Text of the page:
Barton, Richard. (1750) The analogy of divine wisdom, in the material, sensitive, moral, civil and spiritual system of thingsin eight parts[S.l. : s.n.],MLA Citation
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The analogy of divine wisdom, in the material, sensitive, moral, civil and spiritual system of things [electronic resource] : in eight parts.
|Main Author:||Barton, Richard.|
|Published:||[S.l. : s.n.], 1750.|
|Topics:||Church history - 18th century. | Christianity - 18th century. | Analogy (Religion) | Christianity|
|000||03459nam a22003131 4500|
|008||090202s1750 xx s 000 0 eng d|
|100||1 |aBarton, Richard.|
|245||14|aThe analogy of divine wisdom, in the material, sensitive, moral, civil and spiritual system of things|h[electronic resource] :|bin eight parts.|
|300|||a234 p. ;|ccm.|
|520|||a"The author is thoroughly persuaded of the truth of Christianity, working diligently for its reward, and hoping that his labours are not wide of the true mark, the substance of faith and duty. If his reasoning is in any respect weak, he will thank those who will enable him to make it stronger; he thinks it sufficient whereon to build part of his own faith, although he is not a stranger to other mediums of reasoning. As such he offers it to the world, and asks no further favour of the reader, than attention to what he reads, and a repetition of reading: That much at least is in human power, let the rest be the Grace of God; to which the author leaves him and his book, being a final part of one and twenty years labour in the Gospel; sincerely wishing all that influence from the use of it, which should principally be designed by those, who really mean to instruct mankind. For in proportion, as any other less honourable motive may be assigned for writing and publishing, so much less effect are religious books likely to have upon the human mind. Any reward which may exclude the principal one is very disadvantageous, and verily they are likely to have theirs, that is, merely a temporal reward, who either for the sake of applause, wealth, or honours, without evident proofs of a more noble spiritual motive, exhibit religious treaties to the world. The reader is at liberty to judge of the motives of this author, as he thinks proper: Was there any other method of publication equally feasible with the one he has used, to make mankind read, he thinks he would have used it; and therefore, left the submitting of his book to the learned judges, for the sake of the premium mentioned, might in any degree lessen the influence, by associating temporal ideas, too closely to spiritual works, he chooses to decline it. Yet he sincerely wishes all the advantages to arts and sciences, which may reasonably be hoped, from so great an encouragement; as well as the exalted spiritual reward, with all the worldly honour, which may redound to the generous benefactor, consistent with that, which they who act most heroically in religion, always seek"--Book. (PsycINFO Database Record (c) 2008 APA, all rights reserved).|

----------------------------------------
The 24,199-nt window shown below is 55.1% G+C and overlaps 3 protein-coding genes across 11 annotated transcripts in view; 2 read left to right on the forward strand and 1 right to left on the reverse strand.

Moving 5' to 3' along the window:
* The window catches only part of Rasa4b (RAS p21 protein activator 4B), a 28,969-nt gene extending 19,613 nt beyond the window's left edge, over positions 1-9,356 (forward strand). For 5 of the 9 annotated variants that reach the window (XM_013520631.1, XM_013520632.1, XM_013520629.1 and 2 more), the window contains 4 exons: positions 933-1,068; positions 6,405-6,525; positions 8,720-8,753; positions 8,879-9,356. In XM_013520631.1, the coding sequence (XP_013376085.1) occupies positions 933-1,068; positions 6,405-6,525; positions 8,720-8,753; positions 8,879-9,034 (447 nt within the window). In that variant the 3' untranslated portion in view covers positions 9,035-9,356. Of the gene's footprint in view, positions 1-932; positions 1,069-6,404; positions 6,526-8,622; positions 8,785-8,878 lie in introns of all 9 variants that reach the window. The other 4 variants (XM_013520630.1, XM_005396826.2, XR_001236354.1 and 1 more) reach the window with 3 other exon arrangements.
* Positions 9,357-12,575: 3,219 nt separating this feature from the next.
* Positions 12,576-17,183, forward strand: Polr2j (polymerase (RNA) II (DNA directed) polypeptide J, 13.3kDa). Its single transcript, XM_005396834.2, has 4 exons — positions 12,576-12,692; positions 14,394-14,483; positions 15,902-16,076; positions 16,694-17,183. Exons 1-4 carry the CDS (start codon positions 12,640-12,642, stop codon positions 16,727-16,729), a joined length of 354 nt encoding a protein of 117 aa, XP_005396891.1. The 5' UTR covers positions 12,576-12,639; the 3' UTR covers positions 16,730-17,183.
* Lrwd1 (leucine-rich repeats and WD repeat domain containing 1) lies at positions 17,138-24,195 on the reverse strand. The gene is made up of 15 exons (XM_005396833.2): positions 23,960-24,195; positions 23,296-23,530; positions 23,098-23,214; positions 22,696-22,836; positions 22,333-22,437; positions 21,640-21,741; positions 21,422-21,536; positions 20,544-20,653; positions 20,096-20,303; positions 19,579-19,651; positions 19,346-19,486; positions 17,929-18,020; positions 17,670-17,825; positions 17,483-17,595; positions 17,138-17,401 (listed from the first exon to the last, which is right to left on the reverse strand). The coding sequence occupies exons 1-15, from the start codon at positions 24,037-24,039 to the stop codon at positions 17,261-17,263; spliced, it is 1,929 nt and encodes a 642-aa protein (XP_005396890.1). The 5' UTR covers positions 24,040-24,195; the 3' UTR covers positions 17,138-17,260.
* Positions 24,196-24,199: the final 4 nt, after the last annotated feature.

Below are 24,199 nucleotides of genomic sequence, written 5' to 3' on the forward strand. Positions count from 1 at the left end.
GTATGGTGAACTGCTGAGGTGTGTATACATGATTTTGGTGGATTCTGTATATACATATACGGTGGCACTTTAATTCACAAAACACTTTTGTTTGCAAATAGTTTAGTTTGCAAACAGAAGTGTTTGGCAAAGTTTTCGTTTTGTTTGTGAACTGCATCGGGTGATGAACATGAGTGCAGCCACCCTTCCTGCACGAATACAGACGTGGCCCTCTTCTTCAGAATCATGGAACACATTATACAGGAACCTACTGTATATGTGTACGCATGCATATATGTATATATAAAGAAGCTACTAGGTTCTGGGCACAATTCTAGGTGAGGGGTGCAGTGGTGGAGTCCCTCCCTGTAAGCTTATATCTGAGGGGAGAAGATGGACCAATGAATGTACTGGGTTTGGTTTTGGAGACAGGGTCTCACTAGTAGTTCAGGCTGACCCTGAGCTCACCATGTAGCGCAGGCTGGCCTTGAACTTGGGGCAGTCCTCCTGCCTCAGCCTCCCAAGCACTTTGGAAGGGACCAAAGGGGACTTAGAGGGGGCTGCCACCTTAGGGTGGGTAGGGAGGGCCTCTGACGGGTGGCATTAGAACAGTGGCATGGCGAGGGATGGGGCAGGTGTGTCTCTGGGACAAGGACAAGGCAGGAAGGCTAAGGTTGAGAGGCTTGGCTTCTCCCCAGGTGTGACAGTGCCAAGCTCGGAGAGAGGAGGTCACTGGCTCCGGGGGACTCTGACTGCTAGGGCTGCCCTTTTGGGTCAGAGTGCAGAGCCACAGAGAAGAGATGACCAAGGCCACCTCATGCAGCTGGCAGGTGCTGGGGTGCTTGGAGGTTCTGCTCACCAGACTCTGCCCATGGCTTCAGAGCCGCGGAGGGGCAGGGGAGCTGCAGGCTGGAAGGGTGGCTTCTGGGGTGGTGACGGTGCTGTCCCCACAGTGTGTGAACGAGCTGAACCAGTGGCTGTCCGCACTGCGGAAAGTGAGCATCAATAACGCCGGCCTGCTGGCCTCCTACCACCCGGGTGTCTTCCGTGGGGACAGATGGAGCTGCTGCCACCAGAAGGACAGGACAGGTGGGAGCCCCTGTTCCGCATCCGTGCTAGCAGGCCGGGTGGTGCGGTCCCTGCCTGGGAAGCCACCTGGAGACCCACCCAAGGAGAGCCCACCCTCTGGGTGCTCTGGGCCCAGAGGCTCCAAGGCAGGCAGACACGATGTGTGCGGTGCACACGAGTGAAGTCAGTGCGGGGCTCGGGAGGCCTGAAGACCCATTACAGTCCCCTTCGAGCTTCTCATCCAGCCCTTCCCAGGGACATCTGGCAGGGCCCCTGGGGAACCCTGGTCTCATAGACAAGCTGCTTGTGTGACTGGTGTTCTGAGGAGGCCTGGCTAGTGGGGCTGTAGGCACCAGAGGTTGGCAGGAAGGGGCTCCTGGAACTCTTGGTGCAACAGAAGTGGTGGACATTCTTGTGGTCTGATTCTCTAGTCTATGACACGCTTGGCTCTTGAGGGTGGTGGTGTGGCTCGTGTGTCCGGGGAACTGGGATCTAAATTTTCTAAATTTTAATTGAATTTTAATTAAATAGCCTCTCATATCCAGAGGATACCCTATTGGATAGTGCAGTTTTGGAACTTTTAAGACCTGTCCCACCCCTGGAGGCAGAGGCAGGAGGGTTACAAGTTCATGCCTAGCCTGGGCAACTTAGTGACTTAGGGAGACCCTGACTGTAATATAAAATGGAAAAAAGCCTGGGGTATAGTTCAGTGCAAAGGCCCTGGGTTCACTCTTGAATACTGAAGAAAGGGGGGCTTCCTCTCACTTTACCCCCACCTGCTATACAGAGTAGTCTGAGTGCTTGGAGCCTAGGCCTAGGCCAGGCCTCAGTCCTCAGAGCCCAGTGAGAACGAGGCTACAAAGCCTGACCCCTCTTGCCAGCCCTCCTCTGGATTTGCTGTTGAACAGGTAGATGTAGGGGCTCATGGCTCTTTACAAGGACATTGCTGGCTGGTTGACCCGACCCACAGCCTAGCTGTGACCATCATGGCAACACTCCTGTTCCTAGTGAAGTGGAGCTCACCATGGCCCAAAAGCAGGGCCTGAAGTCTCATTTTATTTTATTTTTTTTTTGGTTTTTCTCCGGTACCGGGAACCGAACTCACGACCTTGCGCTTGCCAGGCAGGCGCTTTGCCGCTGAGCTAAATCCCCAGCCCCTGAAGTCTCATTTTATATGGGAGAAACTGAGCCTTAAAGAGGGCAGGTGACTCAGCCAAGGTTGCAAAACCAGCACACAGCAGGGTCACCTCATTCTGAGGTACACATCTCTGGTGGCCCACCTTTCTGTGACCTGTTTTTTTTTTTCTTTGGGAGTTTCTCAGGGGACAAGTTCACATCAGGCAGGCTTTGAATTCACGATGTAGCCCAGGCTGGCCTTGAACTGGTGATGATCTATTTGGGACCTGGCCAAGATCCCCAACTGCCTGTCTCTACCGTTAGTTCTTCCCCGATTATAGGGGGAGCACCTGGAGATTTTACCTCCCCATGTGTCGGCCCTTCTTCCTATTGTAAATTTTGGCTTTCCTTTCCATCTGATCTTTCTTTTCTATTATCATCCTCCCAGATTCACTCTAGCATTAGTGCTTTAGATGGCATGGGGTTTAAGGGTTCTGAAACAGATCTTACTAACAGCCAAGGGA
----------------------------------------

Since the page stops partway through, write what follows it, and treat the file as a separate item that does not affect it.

|530|||aAlso issued in print.|
|533|||aElectronic reproduction.|bWashington, D.C. :|cAmerican Psychological Association,|d2009.|nAvailable via World Wide Web.|nAccess limited by licensing agreement.|7s2009 dcunns|
|650||0|aChurch history|y18th century.|
|856||40|3Full text available|zAvailable via EBSCOhost|uhttps://library.lincolnchristian.edu:2443/login?url=http://search.ebscohost.com/direct.asp?db=pzh&jid=%22200815342%22&scope=site|